For thirty years, Wilderness Australia's Director, Keith Muir, worked relentlessly – hand-in-hand with the Gardens of Stone Alliance and the Blue Mountains Conservation society – to keep this important campaign alive.
Finally, in 2021, the NSW Government announced the 28,000-hectare Gardens of Stone State Conservation Area, ensuring the safety of at least 84 threatened plant and animal species, including the rare Giant Dragonfly.
The Greater Blue Mountains National Park
Under Keith Muir’s leadership, we initiated, organized and conducted a ten-year campaign to see the Blue Mountains’ declared as a World Heritage Area.
Alex Colley, while working as our Honorary Secretary, had the idea to nominate the Blue Mountains as a World Heritage site and commissioned Geoff Mosley to compile a proposal in the form of a book, Blue Mountains for World Heritage, which was published in 1989.
Our nomination showed that local forests contain 91 species of eucalypt (accounting for 13 per cent of those worldwide), and that the Blue Mountains protects habitat of many endangered animals. To demonstrate its importance and significance, we secured secured support for the listing from eminent scientists of botany, plant ecology and biology, including Professor Sir Robert May, AC, President-elect of The Royal Society and Emeritus Professor Ralph Slatyer AC of the Australian National University, former chair of the World Heritage Committee.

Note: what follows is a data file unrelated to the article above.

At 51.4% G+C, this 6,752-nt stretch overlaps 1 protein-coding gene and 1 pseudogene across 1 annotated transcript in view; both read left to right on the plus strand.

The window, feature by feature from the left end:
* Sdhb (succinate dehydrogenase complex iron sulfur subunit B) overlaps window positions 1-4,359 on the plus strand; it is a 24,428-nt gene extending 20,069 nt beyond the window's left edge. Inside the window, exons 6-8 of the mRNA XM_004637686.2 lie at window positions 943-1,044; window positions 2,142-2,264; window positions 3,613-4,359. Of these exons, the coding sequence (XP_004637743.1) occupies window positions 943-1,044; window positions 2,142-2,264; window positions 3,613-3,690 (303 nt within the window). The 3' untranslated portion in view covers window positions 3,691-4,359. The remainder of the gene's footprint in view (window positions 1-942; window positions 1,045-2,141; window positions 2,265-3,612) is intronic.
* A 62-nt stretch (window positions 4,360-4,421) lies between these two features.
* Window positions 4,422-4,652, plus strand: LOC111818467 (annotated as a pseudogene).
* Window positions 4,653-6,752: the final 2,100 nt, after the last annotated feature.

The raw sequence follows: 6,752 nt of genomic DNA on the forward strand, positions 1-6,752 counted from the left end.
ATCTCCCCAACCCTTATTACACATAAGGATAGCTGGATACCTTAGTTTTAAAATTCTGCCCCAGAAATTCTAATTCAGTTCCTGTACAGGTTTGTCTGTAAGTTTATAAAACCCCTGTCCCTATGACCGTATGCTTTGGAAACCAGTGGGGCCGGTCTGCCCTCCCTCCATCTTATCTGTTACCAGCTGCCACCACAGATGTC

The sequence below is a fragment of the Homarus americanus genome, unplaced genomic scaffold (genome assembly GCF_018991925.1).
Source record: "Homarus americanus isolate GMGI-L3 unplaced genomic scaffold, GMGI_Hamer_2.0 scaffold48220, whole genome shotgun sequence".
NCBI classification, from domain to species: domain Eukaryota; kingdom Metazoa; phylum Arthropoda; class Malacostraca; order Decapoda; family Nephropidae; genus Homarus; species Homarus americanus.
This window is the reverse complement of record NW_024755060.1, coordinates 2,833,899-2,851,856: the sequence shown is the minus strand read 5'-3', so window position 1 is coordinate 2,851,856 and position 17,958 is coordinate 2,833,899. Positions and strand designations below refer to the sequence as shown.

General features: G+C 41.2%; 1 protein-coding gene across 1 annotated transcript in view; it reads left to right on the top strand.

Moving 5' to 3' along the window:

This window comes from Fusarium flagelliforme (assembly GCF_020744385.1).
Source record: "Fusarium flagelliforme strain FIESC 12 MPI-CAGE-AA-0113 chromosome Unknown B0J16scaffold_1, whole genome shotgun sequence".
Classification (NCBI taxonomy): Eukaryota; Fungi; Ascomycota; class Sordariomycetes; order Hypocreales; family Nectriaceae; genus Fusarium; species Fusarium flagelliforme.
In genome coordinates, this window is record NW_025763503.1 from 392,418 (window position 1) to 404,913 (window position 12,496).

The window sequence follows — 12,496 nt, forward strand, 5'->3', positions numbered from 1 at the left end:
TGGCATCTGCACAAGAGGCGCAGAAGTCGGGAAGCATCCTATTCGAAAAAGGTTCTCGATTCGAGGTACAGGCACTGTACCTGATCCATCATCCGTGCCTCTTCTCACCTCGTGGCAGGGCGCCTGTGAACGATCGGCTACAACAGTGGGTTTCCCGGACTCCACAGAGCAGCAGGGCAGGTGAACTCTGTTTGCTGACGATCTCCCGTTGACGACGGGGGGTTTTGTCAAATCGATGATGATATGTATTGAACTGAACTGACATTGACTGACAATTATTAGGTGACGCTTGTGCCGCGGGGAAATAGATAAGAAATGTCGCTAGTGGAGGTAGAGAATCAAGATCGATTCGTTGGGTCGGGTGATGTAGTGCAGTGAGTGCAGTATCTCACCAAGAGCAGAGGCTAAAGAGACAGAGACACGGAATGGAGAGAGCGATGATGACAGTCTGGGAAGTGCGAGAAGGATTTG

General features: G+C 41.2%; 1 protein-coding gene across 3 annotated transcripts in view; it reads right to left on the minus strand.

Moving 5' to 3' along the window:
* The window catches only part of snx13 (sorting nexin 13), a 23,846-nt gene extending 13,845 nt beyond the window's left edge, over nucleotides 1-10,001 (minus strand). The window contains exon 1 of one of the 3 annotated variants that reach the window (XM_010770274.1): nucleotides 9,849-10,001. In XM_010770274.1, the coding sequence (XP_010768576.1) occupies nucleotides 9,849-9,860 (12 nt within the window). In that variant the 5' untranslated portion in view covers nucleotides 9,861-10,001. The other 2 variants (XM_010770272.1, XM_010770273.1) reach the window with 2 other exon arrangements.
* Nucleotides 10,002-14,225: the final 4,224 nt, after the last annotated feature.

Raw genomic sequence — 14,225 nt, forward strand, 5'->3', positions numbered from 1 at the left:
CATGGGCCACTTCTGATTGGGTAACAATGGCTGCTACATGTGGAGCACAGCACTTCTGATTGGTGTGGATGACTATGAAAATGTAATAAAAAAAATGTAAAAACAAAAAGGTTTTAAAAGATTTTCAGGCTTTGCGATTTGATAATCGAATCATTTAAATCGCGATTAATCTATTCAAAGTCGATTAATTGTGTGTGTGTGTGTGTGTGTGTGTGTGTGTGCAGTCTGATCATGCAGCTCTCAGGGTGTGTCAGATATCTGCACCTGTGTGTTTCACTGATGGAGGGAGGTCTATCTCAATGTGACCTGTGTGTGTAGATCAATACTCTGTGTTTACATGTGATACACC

In 2000, the Kanangara-Boyd National Park and the Wollemi National Park became two of the eight protected areas in the Greater Blue Mountains National Park inscribed as World Heritage by UNESCO.